Have you ever gotten home from school and really needed an after-school snack to give you enough energy to do your homework? You know your parents would want you to have a piece of fruit, but the chocolate chip cookies in the cookie jar are too tempting.

Just as you sneak your hand into the cookie jar to grab hold of a delicious cookie, you hear the voice behind you asking you what you’re doing. Bam! You were caught in the act of sneaking the cookie. In fact, many people would say you were caught red-handed.

But what does that mean exactly? If you look at your hand, it might have cookie crumbs or pieces of chocolate on it, but it’s not red! Why would someone say you were caught red-handed then?

To be caught red-handed means that you were caught in the act of doing something wrong, with clear evidence for all to see. Evidence is proof that can be shown to establish that you committed the wrong deed.

For example, let’s say you grabbed a cookie and ate it before anyone saw you. If your parents knew there were 12 cookies in the jar to start with and there are now only 11 cookies in the jar, they might have good reason to suspect you ate a cookie. However, without seeing you take and eat the cookie, they would have no evidence to rely upon to support their suspicion. Anyone could have taken that cookie.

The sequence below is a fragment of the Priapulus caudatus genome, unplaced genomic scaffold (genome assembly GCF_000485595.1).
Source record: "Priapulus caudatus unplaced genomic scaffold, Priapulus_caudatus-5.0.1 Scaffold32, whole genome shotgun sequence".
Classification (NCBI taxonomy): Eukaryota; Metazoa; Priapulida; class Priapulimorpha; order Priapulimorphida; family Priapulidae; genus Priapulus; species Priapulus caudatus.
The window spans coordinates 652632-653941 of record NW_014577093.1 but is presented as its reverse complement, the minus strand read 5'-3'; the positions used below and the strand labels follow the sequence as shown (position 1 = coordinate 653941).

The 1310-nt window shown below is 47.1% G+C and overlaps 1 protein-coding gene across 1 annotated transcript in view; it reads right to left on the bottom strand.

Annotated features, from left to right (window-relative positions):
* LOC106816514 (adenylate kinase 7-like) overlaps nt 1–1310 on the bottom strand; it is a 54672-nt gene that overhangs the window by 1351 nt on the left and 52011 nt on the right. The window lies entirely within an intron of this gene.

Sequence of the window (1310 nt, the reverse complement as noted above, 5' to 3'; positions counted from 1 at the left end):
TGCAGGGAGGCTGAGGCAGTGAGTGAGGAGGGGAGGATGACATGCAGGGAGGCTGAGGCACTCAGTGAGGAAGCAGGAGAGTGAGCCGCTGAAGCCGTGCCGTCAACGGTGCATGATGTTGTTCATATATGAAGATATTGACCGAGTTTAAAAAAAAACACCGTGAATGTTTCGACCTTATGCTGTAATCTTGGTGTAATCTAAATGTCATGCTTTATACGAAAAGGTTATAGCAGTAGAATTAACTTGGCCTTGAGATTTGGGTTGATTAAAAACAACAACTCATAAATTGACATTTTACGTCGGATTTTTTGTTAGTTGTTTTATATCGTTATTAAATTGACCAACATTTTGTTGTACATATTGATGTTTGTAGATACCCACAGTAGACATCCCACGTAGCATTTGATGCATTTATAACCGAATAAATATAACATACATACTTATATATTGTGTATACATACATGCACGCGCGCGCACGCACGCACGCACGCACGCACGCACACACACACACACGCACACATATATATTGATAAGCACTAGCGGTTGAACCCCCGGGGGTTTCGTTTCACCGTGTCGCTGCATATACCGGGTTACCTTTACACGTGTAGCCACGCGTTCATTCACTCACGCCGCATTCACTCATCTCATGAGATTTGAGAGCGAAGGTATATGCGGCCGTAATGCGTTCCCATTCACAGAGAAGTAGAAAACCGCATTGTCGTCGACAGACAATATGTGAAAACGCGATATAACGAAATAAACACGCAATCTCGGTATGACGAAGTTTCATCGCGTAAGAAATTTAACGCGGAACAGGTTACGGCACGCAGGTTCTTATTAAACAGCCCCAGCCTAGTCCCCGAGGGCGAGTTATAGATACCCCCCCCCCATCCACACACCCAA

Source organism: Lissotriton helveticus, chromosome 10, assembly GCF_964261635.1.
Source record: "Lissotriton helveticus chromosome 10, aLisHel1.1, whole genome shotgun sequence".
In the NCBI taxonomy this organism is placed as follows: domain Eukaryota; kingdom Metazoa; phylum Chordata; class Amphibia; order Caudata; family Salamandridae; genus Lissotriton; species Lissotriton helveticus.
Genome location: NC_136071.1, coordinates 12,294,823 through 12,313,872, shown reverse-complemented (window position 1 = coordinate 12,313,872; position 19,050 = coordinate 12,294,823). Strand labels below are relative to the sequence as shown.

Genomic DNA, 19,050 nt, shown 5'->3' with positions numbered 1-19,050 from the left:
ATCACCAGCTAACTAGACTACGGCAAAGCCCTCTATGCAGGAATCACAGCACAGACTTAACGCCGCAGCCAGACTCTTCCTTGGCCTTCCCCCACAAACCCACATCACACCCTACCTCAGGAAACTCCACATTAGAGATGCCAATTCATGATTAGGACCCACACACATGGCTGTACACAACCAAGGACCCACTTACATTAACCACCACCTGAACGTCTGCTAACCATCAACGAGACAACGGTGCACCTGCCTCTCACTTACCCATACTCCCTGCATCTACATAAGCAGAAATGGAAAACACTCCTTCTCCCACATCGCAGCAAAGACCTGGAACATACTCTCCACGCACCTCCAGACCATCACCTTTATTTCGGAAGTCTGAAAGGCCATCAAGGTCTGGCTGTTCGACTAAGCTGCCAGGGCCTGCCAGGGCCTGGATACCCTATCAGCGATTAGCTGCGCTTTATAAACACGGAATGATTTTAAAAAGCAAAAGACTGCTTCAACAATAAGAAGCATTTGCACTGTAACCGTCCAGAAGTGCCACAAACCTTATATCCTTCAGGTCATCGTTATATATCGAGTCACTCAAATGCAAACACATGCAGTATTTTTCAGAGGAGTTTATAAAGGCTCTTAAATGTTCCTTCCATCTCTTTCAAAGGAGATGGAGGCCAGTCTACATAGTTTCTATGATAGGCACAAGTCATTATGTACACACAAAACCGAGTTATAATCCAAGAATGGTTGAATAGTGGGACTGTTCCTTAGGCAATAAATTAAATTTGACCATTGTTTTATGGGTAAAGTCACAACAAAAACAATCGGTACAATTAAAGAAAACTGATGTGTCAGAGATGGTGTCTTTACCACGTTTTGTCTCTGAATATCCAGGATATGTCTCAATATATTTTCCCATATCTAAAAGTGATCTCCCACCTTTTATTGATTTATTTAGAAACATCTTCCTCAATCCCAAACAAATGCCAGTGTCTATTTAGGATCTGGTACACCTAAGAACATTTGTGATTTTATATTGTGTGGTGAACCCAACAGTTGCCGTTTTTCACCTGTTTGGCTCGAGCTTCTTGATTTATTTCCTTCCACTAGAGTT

When you’re caught in the act of taking the cookie, however, the evidence is there for all to see. The cookie is in your hand and your hand is in the jar. Case closed! You’re guilty.

The phrase “caught red-handed” reflects this idea of being caught in the act with evidence for all to see. Although its origins aren’t completely clear, it appears to have developed in the 1400s in Scotland as a reference to poachers.

If you killed an animal on another person’s land and were caught with the blood of that animal on your hands, it was clear you were guilty and had been caughtred-handed.” Over time, the phrase became popular in the general context of being caught in the act of wrongdoing. It was popularized for the first time in Sir Walter Scott’s novel Ivanhoe in 1819.

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